Indianapolis-area builders saw rising interest in new homes in June, but the growth rate in that demand declined to its lowest point in 14 months.
Single-family construction permit filings in the nine-county area have been on the rise in 28 of the last 30 months on a year-over-year basis.
The kind of housing that caters to millennials and empty-nesters is finally on the upswing in Noblesville—although the growth in single-family homes is still increasing, too, city officials say.
In a proposal that has already drawn criticism from neighbors, a developer has filed plans to build 42 townhomes and 25 single-family homes.
Brooks Farm would feature 314 homes built by two builders, including attached villas and single-family homes.
The increase stemmed from a sizable 4.5 percent rise in residential construction, the biggest percentage gain since November 1993.
Builders in the nine-county area saw the busiest April for permit filings since 2007.
A developer and the city of Elwood have broken ground on what is expected to be the largest residential development in the community of 8,500 people about 20 miles northeast of Noblesville.
Area home builders saw more demand for new homes in the first quarter than they have since 2006, according to a report released Thursday by the Builders Association of Greater Indianapolis.
The 116 Towns project would contain seven buildings, with 31 units ranging from between 2,100 and 2,300 square feet and featuring as many as three bedrooms and bathrooms.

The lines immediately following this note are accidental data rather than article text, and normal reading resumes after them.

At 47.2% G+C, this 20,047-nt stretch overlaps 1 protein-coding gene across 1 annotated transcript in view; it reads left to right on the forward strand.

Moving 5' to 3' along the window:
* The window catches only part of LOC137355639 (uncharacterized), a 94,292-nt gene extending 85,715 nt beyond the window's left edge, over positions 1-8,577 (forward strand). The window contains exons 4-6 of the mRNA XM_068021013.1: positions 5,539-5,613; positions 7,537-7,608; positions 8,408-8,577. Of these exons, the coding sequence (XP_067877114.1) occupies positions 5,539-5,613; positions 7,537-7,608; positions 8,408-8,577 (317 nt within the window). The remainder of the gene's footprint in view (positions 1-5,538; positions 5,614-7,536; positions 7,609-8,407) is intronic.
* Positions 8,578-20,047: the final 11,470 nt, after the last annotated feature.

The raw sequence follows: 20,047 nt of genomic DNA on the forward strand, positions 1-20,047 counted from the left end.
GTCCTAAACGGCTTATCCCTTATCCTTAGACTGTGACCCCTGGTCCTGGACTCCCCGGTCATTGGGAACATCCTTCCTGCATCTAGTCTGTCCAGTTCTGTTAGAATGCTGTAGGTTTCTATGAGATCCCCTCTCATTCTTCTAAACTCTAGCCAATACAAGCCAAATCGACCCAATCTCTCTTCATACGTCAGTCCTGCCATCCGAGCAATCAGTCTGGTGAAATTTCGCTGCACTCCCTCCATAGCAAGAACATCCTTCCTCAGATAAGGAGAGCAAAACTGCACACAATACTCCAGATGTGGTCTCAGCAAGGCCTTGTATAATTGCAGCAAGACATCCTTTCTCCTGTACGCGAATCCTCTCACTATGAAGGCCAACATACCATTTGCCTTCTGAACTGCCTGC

Builders filed 481 single-family construction permits in the nine-county area in February, a 37 percent increase over the 351 permits they filed in 2017.
It was the busiest January for builders since 2007, according to figures reported Monday by the Builders Association of Greater Indianapolis.
Area home builders in the nine-county area experienced their sixth straight year of rising sales.
The Indianapolis area is on pace to have its biggest year in new-home sales since 2007, when 7,331 building permits were filed.
Permit filings are up 6 percent so far this year in the nine-county area compared with the first 10 months of 2016.
Teachers’ Village in the St. Clair Place neighborhood will consist of 21 new or rehabbed houses priced below market, with the help of about $3.1 million in subsidies.
U.S. homebuilders are feeling more optimistic than they have in months, looking past a recent slowdown in new home sales and the risk of rising labor and materials costs.
Overall, single-family construction permits in the nine-county area are up 7 percent so far this year compared with the first eight months of 2016.
King Park Development Corp. is partnering with two builders on the project, known as Monon16, to bring a mix of affordable and market-rate housing to the up-and-coming King Park area.